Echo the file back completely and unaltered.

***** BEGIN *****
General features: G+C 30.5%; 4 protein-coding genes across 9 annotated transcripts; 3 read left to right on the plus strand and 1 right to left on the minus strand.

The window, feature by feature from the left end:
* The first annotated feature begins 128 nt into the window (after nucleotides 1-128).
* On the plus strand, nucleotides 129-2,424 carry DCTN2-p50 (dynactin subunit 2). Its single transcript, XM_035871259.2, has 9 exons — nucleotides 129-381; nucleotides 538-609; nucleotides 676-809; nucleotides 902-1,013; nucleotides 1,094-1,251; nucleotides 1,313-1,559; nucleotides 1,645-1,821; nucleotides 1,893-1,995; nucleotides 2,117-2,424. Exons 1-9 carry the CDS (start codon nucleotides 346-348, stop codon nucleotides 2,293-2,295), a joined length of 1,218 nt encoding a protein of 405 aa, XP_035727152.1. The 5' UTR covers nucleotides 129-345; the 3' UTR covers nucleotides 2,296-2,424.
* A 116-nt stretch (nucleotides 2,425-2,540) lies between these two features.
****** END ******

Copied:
General features: G+C 30.5%; 4 protein-coding genes across 9 annotated transcripts; 3 read left to right on the plus strand and 1 right to left on the minus strand.

The window, feature by feature from the left end:
* The first annotated feature begins 128 nt into the window (after nucleotides 1-128).
* On the plus strand, nucleotides 129-2,424 carry DCTN2-p50 (dynactin subunit 2). Its single transcript, XM_035871259.2, has 9 exons — nucleotides 129-381; nucleotides 538-609; nucleotides 676-809; nucleotides 902-1,013; nucleotides 1,094-1,251; nucleotides 1,313-1,559; nucleotides 1,645-1,821; nucleotides 1,893-1,995; nucleotides 2,117-2,424. Exons 1-9 carry the CDS (start codon nucleotides 346-348, stop codon nucleotides 2,293-2,295), a joined length of 1,218 nt encoding a protein of 405 aa, XP_035727152.1. The 5' UTR covers nucleotides 129-345; the 3' UTR covers nucleotides 2,296-2,424.
* A 116-nt stretch (nucleotides 2,425-2,540) lies between these two features.